With the five most important economies in Latin America —Brazil, Mexico, Argentina, Colombia and Chile—run by the left, this region is seeing a unique phenomenon. On the one hand, these administrations cause crises by acting more out of ideology than orthodox economic analysis. On the other hand, they prefer to intervene with various subsidies to change the laws of supply and demand in the labor market, hoping to achieve universal income sooner or later.
President Lula da Silva has stated that he will implement expansionary fiscal and monetary policies in Brazil during the next four years. Why do people have to endure suffering as a result of stability? Why is it that deficit reduction is a constant refrain?. Economist Luís Artur Nogueira believes Lula’s speech has “noble goals but does not excuse using bad means to achieve them”.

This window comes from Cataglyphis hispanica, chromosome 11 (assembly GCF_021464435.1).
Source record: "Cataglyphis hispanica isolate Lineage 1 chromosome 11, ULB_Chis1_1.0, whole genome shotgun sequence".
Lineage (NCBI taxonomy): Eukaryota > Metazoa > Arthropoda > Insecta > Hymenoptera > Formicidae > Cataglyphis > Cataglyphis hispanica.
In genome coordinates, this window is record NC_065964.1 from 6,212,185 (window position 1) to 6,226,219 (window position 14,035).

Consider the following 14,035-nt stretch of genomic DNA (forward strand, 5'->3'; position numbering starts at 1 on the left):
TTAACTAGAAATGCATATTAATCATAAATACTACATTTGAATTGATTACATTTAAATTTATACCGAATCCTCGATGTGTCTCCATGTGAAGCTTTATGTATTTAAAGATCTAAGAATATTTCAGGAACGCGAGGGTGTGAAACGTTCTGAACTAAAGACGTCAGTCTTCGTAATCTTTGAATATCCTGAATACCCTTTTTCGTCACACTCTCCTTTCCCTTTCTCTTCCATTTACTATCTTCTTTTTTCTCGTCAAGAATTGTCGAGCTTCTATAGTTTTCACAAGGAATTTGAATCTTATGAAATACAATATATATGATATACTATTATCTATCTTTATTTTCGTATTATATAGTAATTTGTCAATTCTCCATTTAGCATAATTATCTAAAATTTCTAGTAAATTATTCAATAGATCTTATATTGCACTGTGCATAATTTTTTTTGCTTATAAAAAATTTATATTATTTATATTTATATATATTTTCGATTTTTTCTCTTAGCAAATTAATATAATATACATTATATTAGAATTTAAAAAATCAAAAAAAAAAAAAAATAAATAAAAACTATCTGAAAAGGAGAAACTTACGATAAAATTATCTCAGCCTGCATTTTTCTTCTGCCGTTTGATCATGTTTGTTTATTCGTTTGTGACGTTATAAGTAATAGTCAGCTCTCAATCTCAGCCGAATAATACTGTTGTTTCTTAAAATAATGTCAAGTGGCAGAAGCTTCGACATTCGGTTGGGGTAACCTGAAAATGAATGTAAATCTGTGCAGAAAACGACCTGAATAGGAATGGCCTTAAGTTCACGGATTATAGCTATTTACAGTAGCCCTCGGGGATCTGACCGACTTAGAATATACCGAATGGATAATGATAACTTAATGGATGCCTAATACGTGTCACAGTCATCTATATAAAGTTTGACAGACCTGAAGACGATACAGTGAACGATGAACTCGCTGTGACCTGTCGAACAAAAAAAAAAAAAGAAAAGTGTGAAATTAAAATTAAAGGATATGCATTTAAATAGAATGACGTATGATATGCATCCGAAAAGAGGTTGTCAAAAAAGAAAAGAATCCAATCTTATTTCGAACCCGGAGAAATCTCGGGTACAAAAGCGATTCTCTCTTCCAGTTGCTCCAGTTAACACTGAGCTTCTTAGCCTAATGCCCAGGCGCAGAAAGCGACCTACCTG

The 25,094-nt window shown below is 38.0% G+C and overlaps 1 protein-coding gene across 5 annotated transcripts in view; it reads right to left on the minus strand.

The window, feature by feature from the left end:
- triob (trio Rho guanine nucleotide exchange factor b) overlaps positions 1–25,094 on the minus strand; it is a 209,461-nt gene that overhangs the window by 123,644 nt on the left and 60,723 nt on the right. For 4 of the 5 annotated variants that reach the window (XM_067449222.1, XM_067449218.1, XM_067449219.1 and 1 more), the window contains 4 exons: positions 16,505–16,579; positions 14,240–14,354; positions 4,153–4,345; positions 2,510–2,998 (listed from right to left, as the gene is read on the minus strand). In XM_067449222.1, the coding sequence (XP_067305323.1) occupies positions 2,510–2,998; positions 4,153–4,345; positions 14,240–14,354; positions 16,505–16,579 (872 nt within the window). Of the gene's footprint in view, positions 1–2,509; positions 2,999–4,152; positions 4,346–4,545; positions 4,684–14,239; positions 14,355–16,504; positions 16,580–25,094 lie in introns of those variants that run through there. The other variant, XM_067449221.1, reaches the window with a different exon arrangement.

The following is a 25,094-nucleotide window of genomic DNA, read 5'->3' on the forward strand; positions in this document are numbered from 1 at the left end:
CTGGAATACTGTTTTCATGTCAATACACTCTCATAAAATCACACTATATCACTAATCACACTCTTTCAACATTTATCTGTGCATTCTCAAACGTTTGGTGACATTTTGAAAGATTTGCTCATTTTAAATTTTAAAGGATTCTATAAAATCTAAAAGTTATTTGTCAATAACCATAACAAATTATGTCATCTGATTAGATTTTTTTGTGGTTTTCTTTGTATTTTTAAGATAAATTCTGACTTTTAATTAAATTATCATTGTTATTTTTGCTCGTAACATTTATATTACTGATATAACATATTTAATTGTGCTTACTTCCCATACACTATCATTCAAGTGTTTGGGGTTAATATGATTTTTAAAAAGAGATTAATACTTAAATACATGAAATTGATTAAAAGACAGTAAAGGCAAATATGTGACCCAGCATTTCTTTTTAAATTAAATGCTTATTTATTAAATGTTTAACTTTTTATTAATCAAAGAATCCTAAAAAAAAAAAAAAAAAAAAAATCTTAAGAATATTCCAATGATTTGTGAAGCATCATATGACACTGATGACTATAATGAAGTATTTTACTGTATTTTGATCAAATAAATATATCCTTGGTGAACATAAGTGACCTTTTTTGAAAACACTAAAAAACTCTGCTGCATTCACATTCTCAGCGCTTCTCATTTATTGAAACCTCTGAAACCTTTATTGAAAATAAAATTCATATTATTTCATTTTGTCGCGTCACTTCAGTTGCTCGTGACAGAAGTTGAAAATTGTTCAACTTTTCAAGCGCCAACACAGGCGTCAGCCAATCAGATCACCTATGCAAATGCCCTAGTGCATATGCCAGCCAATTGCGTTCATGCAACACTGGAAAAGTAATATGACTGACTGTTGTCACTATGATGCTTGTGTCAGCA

“Even though Lula sincerely wants to alleviate hunger, he won’t succeed in his mission by breaking up the public coffers. Brazil’s Central Bank will increase interest rates if the country’s finances are driven to wreck. That will be the opposite outcome of what the president wants to achieve,” Noriega said. “Higher interest rates cause economic contraction and unemployment and, as a result, hunger will increase in Brazil.”
Un gran pacto para salvar la selva amazónica en favor de la humanidad. Hacia un cambio de la política antidrogas; un Brasil garante de la.paz en Colombia y el estudio de la interconexion eléctrica de las Américas con fuentes de energías limpias. pic.twitter.com/8NKaupdPsz
— Gustavo Petro (@petrogustavo) January 2, 2023